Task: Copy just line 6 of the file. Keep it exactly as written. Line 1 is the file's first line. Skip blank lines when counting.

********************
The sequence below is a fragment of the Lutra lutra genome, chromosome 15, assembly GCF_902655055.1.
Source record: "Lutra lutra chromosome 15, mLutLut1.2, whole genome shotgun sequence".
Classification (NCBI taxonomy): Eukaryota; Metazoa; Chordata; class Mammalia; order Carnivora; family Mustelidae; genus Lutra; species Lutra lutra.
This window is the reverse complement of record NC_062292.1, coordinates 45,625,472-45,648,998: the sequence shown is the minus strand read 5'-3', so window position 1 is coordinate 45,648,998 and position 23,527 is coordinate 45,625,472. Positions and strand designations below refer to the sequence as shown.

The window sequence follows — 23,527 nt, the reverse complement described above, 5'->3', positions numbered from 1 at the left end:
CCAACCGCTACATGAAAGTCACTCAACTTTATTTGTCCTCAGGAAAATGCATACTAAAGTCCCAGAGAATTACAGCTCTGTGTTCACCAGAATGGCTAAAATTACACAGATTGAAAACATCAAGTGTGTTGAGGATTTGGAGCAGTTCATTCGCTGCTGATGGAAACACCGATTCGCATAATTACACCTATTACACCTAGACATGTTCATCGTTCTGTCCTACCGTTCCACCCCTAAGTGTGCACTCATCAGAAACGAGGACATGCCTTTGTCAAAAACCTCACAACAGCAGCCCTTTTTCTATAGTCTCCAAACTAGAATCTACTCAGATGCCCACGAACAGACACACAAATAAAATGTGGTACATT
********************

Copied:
CCAACCGCTACATGAAAGTCACTCAACTTTATTTGTCCTCAGGAAAATGCATACTAAAGTCCCAGAGAATTACAGCTCTGTGTTCACCAGAATGGCTAAAATTACACAGATTGAAAACATCAAGTGTGTTGAGGATTTGGAGCAGTTCATTCGCTGCTGATGGAAACACCGATTCGCATAATTACACCTATTACACCTAGACATGTTCATCGTTCTGTCCTACCGTTCCACCCCTAAGTGTGCACTCATCAGAAACGAGGACATGCCTTTGTCAAAAACCTCACAACAGCAGCCCTTTTTCTATAGTCTCCAAACTAGAATCTACTCAGATGCCCACGAACAGACACACAAATAAAATGTGGTACATT